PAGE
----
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On April 9, 1942, tens of thousands of American and Filipino Soldiers were forced to surrender to Japanese forces.
As the temperature rose, members of Ben’s Brigade took turns holding an American flag at angles that would shade him.
He moved at his normal pace of two miles an hour, but stopped to rest or talk to people several times between each mile marker – something he hadn’t done in years past. Ben Skardon, a survivor of the Bataan Death March, speaks to members of “Ben’s Brigade” – a group of friends, family, former Clemson University students of his, and relatives of his fellow prisoners of war who accompany him.
Spirits rose as they reached one mile marker after another, but there was concern he might not make it the whole way this year. At mile marker six, he left the road to sit on a folding chair and rest in the shade of one of the support tents.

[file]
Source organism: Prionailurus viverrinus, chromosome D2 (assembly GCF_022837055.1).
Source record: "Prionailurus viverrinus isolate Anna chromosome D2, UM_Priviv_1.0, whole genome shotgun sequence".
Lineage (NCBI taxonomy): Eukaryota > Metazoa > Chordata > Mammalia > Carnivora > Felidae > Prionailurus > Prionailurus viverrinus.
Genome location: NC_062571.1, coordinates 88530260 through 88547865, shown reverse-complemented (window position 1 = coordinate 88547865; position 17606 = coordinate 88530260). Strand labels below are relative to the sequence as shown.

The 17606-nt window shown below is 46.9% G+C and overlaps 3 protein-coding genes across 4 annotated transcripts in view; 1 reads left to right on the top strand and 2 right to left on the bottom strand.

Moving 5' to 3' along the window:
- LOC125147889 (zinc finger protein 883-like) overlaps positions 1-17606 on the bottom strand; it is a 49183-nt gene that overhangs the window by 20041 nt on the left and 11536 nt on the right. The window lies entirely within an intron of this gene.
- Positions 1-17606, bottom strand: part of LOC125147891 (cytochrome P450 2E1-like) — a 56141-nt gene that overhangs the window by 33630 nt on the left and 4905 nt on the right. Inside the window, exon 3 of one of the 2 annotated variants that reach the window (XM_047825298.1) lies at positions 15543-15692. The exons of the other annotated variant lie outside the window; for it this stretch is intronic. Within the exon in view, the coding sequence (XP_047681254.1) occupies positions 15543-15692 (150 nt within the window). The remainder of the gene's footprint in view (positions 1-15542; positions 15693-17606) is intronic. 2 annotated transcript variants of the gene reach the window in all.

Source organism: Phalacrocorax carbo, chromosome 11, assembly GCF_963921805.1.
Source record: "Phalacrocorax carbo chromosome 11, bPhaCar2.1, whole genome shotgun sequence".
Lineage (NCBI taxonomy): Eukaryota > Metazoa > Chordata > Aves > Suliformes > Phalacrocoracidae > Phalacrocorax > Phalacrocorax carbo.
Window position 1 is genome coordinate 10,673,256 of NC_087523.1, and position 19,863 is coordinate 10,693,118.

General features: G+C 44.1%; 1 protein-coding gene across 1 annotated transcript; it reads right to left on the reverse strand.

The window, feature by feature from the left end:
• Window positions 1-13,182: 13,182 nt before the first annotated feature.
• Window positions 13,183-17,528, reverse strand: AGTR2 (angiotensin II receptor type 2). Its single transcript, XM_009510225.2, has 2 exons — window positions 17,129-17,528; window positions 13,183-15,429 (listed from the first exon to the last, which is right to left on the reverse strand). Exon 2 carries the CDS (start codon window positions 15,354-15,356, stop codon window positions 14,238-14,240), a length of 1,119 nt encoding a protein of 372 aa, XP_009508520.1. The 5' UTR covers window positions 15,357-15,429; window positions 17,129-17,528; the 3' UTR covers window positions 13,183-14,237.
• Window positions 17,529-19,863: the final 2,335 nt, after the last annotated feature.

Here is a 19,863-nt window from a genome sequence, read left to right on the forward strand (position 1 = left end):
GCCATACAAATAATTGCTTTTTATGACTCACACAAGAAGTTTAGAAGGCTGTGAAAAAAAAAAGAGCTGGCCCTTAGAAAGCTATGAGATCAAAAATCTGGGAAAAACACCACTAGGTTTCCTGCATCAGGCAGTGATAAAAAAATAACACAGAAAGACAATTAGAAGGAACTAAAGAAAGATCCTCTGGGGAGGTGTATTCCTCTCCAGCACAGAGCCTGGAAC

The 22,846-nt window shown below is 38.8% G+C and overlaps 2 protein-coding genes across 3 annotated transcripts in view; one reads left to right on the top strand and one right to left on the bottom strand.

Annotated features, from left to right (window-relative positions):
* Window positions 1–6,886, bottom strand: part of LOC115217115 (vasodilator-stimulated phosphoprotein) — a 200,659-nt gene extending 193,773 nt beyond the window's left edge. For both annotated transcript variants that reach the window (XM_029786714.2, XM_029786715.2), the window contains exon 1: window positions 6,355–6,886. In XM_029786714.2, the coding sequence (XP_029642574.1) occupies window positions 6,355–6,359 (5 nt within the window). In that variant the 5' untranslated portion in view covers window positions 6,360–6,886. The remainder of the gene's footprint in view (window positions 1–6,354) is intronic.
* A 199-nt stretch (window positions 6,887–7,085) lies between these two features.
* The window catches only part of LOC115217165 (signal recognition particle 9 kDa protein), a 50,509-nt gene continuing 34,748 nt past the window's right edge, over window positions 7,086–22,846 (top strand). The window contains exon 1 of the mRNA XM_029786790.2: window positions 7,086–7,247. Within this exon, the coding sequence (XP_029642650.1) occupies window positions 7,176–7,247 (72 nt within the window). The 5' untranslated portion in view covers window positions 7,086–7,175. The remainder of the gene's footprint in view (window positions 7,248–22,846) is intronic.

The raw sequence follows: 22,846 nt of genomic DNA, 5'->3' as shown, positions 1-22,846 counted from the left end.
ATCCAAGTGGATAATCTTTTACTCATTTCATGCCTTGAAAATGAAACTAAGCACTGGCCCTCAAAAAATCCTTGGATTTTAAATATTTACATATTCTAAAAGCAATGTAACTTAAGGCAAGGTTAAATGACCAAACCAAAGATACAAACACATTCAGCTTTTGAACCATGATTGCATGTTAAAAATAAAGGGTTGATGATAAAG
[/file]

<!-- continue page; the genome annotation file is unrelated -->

He had just recovered from a bout of the flu weeks earlier, and the temperatures were ten degrees hotter than in previous years. The members of Ben’s Brigade, themselves sweaty and tired at this point, gratefully accepted water and gatorade from the volunteers who had waited for them.
It would take nothing away from him if he couldn’t go his traditional 8.5 miles again – if he only walked a mile it would still be an astounding feat – but nobody could question the power of his will either. Somebody put a wet handkerchief around Skardon’s neck and handed him an orange slice to suck on. At mile marker eight, Ben’s Brigade gathered around him one more time. “What I want to say is thank you, and if I haven’t already shaken hands with you, please shake my hand after this.